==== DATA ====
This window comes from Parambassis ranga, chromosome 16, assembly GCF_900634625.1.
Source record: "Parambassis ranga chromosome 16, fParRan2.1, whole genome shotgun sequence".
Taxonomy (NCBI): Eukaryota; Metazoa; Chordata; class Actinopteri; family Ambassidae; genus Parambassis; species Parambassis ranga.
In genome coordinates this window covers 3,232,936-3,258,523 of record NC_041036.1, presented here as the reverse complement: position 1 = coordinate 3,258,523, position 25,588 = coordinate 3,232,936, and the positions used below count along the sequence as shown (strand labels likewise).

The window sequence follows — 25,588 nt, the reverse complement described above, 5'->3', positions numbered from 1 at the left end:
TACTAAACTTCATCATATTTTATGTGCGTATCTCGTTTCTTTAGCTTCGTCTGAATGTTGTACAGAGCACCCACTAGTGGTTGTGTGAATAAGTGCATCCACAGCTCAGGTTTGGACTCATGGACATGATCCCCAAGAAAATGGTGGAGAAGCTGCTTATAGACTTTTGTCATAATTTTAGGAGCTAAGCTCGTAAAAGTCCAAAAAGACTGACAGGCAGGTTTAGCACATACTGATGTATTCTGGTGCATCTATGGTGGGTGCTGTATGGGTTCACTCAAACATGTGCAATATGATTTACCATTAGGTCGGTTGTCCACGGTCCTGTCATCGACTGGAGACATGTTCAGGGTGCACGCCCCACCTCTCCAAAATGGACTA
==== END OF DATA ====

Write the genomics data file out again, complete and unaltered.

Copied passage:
This window comes from Parambassis ranga, chromosome 16, assembly GCF_900634625.1.
Source record: "Parambassis ranga chromosome 16, fParRan2.1, whole genome shotgun sequence".
Taxonomy (NCBI): Eukaryota; Metazoa; Chordata; class Actinopteri; family Ambassidae; genus Parambassis; species Parambassis ranga.
In genome coordinates this window covers 3,232,936-3,258,523 of record NC_041036.1, presented here as the reverse complement: position 1 = coordinate 3,258,523, position 25,588 = coordinate 3,232,936, and the positions used below count along the sequence as shown (strand labels likewise).

The window sequence follows — 25,588 nt, the reverse complement described above, 5'->3', positions numbered from 1 at the left end:
TACTAAACTTCATCATATTTTATGTGCGTATCTCGTTTCTTTAGCTTCGTCTGAATGTTGTACAGAGCACCCACTAGTGGTTGTGTGAATAAGTGCATCCACAGCTCAGGTTTGGACTCATGGACATGATCCCCAAGAAAATGGTGGAGAAGCTGCTTATAGACTTTTGTCATAATTTTAGGAGCTAAGCTCGTAAAAGTCCAAAAAGACTGACAGGCAGGTTTAGCACATACTGATGTATTCTGGTGCATCTATGGTGGGTGCTGTATGGGTTCACTCAAACATGTGCAATATGATTTACCATTAGGTCGGTTGTCCACGGTCCTGTCATCGACTGGAGACATGTTCAGGGTGCACGCCCCACCTCTCCAAAATGGACTA